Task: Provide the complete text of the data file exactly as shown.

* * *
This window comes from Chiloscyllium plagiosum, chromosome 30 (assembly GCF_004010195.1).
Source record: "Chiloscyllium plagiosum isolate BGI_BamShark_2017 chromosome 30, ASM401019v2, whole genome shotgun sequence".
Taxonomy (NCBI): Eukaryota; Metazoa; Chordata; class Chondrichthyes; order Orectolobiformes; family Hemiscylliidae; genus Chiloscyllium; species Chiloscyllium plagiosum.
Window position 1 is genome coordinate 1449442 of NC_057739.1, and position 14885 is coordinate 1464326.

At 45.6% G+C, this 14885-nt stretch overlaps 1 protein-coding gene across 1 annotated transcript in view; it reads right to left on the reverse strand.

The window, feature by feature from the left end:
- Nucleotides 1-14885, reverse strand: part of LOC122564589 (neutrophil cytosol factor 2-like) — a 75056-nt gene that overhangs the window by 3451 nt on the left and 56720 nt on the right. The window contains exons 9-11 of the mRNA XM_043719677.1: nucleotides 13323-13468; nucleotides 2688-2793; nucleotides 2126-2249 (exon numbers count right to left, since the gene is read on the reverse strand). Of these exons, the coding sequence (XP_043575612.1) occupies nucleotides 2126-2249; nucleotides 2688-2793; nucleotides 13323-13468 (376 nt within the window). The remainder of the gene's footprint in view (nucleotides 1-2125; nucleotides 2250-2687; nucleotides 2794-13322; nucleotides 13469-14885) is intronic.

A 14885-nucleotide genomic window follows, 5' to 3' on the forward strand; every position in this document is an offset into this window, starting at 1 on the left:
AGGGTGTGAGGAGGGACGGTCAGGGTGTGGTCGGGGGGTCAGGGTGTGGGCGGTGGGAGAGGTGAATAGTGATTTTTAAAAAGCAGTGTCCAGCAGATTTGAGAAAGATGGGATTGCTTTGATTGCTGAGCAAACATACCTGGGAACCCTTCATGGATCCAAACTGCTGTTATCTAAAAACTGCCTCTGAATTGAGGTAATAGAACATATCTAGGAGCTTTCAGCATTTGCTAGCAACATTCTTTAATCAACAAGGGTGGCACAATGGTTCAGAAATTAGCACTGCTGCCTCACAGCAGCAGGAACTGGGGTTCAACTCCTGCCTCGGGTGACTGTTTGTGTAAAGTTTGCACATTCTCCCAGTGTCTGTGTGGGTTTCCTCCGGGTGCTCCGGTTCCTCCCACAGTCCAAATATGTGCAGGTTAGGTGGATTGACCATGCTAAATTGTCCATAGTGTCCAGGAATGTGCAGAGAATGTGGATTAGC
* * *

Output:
This window comes from Chiloscyllium plagiosum, chromosome 30 (assembly GCF_004010195.1).
Source record: "Chiloscyllium plagiosum isolate BGI_BamShark_2017 chromosome 30, ASM401019v2, whole genome shotgun sequence".
Taxonomy (NCBI): Eukaryota; Metazoa; Chordata; class Chondrichthyes; order Orectolobiformes; family Hemiscylliidae; genus Chiloscyllium; species Chiloscyllium plagiosum.
Window position 1 is genome coordinate 1449442 of NC_057739.1, and position 14885 is coordinate 1464326.

At 45.6% G+C, this 14885-nt stretch overlaps 1 protein-coding gene across 1 annotated transcript in view; it reads right to left on the reverse strand.

The window, feature by feature from the left end:
- Nucleotides 1-14885, reverse strand: part of LOC122564589 (neutrophil cytosol factor 2-like) — a 75056-nt gene that overhangs the window by 3451 nt on the left and 56720 nt on the right. The window contains exons 9-11 of the mRNA XM_043719677.1: nucleotides 13323-13468; nucleotides 2688-2793; nucleotides 2126-2249 (exon numbers count right to left, since the gene is read on the reverse strand). Of these exons, the coding sequence (XP_043575612.1) occupies nucleotides 2126-2249; nucleotides 2688-2793; nucleotides 13323-13468 (376 nt within the window). The remainder of the gene's footprint in view (nucleotides 1-2125; nucleotides 2250-2687; nucleotides 2794-13322; nucleotides 13469-14885) is intronic.

A 14885-nucleotide genomic window follows, 5' to 3' on the forward strand; every position in this document is an offset into this window, starting at 1 on the left:
AGGGTGTGAGGAGGGACGGTCAGGGTGTGGTCGGGGGGTCAGGGTGTGGGCGGTGGGAGAGGTGAATAGTGATTTTTAAAAAGCAGTGTCCAGCAGATTTGAGAAAGATGGGATTGCTTTGATTGCTGAGCAAACATACCTGGGAACCCTTCATGGATCCAAACTGCTGTTATCTAAAAACTGCCTCTGAATTGAGGTAATAGAACATATCTAGGAGCTTTCAGCATTTGCTAGCAACATTCTTTAATCAACAAGGGTGGCACAATGGTTCAGAAATTAGCACTGCTGCCTCACAGCAGCAGGAACTGGGGTTCAACTCCTGCCTCGGGTGACTGTTTGTGTAAAGTTTGCACATTCTCCCAGTGTCTGTGTGGGTTTCCTCCGGGTGCTCCGGTTCCTCCCACAGTCCAAATATGTGCAGGTTAGGTGGATTGACCATGCTAAATTGTCCATAGTGTCCAGGAATGTGCAGAGAATGTGGATTAGC